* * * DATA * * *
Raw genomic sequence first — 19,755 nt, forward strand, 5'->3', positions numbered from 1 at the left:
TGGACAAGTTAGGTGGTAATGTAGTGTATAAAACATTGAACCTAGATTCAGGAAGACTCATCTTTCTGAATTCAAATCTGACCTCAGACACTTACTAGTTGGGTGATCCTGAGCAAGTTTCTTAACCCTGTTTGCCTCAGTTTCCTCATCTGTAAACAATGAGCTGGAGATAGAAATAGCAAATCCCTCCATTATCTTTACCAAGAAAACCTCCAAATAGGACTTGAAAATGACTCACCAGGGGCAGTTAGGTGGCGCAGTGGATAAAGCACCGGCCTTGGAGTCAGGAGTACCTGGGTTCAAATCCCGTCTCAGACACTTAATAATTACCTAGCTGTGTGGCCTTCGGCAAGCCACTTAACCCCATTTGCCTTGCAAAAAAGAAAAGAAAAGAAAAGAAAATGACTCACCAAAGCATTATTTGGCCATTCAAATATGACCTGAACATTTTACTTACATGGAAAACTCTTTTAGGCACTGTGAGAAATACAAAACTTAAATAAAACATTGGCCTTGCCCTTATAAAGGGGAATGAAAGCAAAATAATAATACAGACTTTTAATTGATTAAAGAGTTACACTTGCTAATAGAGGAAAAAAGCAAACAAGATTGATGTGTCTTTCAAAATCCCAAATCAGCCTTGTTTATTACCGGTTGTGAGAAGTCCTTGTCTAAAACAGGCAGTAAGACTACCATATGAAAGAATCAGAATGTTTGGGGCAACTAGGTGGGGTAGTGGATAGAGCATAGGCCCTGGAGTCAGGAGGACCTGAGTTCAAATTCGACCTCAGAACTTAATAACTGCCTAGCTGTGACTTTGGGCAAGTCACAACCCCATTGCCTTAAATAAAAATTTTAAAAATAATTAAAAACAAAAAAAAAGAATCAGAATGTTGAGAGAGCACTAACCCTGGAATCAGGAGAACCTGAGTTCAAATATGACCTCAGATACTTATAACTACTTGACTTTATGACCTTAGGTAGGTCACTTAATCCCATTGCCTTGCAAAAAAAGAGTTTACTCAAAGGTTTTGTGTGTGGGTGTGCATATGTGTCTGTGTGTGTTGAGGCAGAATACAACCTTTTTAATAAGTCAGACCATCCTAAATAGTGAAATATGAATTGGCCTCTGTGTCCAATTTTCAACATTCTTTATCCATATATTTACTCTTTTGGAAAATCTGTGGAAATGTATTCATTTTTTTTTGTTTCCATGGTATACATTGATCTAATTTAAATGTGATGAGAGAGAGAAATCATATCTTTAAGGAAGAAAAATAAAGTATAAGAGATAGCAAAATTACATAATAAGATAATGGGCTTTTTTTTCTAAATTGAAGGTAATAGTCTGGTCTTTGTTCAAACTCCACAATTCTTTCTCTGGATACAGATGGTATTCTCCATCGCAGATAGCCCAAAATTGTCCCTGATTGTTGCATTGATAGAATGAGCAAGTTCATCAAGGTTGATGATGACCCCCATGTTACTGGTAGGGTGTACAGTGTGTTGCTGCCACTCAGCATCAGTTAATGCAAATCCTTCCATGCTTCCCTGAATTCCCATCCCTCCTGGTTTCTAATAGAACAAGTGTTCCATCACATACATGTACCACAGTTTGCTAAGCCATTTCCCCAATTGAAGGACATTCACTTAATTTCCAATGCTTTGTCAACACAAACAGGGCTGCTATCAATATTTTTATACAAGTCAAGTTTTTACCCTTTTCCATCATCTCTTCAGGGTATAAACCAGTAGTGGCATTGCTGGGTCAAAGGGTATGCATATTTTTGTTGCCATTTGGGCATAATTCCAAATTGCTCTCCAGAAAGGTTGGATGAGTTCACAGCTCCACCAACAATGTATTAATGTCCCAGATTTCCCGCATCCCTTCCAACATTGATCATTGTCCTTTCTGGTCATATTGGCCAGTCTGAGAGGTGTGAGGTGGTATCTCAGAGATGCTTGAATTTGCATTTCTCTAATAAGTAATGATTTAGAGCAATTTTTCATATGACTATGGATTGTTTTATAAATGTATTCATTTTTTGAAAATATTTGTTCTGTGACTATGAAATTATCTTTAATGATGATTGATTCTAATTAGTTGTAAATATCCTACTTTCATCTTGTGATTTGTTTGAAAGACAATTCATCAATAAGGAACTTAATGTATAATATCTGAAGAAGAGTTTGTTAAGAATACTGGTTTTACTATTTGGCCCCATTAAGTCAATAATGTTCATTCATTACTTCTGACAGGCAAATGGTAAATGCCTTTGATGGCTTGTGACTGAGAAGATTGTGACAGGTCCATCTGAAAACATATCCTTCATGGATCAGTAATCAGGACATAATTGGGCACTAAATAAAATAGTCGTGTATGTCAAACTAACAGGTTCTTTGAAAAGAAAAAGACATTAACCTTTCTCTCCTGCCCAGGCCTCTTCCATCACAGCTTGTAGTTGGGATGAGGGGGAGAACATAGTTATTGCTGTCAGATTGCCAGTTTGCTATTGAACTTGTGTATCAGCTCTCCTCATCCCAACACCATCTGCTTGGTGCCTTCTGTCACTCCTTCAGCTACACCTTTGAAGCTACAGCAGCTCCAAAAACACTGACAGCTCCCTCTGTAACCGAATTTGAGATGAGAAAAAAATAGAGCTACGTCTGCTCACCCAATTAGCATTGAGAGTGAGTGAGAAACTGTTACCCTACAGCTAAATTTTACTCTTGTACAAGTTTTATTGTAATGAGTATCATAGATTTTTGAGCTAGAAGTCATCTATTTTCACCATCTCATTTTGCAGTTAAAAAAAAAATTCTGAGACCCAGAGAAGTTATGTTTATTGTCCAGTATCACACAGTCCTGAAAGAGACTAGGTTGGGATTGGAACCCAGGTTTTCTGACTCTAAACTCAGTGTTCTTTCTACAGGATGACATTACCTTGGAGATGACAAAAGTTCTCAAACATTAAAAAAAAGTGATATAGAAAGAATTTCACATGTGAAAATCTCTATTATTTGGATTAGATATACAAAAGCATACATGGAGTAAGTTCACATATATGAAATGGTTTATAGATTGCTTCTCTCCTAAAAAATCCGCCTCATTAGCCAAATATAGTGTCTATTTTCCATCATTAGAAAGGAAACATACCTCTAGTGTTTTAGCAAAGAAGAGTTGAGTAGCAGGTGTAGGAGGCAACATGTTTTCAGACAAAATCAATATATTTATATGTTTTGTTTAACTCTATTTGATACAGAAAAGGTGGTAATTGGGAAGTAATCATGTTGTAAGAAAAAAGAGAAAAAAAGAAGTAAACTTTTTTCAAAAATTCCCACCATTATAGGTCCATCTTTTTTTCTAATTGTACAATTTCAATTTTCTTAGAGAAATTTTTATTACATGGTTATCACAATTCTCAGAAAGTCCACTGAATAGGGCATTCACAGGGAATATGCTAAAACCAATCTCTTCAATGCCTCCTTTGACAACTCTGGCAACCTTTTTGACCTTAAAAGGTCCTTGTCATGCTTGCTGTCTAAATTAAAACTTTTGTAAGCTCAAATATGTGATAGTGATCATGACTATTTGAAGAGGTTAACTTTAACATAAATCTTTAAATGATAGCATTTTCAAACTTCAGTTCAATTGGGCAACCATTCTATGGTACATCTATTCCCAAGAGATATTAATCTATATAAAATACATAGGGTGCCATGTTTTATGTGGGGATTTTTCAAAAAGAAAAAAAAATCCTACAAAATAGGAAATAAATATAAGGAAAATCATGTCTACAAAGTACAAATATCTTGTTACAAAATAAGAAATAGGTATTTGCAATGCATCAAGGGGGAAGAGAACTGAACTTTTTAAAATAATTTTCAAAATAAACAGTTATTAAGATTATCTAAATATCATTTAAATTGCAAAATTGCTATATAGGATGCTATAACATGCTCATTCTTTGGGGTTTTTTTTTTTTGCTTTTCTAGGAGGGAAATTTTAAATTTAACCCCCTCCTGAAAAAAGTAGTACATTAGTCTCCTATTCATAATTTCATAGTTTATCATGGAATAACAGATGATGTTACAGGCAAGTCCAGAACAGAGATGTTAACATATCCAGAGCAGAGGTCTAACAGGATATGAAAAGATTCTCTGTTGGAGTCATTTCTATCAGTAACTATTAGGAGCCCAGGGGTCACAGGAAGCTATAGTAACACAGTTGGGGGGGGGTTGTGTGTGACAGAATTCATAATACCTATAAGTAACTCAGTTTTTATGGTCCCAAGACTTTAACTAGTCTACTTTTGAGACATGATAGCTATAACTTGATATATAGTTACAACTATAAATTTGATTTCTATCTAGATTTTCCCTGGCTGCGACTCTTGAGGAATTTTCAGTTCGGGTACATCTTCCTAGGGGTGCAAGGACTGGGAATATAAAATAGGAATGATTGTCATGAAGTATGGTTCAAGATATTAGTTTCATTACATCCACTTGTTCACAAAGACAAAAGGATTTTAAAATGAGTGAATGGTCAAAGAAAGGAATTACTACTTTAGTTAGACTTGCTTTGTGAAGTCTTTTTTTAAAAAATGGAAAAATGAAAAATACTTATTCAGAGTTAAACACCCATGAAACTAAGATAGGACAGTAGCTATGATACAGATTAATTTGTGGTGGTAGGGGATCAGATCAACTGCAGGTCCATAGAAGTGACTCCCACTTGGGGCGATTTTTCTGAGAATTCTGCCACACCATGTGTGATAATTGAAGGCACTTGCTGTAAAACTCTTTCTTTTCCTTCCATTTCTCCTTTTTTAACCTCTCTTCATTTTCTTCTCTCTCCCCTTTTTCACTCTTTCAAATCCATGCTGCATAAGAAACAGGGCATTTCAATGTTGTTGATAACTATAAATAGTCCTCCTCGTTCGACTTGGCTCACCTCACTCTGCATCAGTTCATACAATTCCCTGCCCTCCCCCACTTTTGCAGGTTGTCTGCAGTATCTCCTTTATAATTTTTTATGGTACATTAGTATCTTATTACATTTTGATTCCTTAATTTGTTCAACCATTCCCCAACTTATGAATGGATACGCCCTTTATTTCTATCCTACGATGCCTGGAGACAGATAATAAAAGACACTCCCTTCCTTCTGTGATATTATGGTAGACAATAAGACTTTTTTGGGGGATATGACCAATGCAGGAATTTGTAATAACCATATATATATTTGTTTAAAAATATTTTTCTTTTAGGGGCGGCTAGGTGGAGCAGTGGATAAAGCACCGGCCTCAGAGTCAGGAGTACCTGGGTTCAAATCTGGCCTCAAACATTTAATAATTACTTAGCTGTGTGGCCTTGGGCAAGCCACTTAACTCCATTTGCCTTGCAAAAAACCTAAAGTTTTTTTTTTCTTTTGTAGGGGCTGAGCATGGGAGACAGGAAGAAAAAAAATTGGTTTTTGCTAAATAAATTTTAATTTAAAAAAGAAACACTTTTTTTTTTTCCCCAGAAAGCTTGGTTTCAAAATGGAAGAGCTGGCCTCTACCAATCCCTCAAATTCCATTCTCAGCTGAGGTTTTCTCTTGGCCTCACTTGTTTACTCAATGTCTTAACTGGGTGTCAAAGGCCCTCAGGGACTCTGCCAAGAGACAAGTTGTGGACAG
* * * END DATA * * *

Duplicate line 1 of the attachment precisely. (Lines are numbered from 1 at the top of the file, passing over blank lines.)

Raw genomic sequence first — 19,755 nt, forward strand, 5'->3', positions numbered from 1 at the left: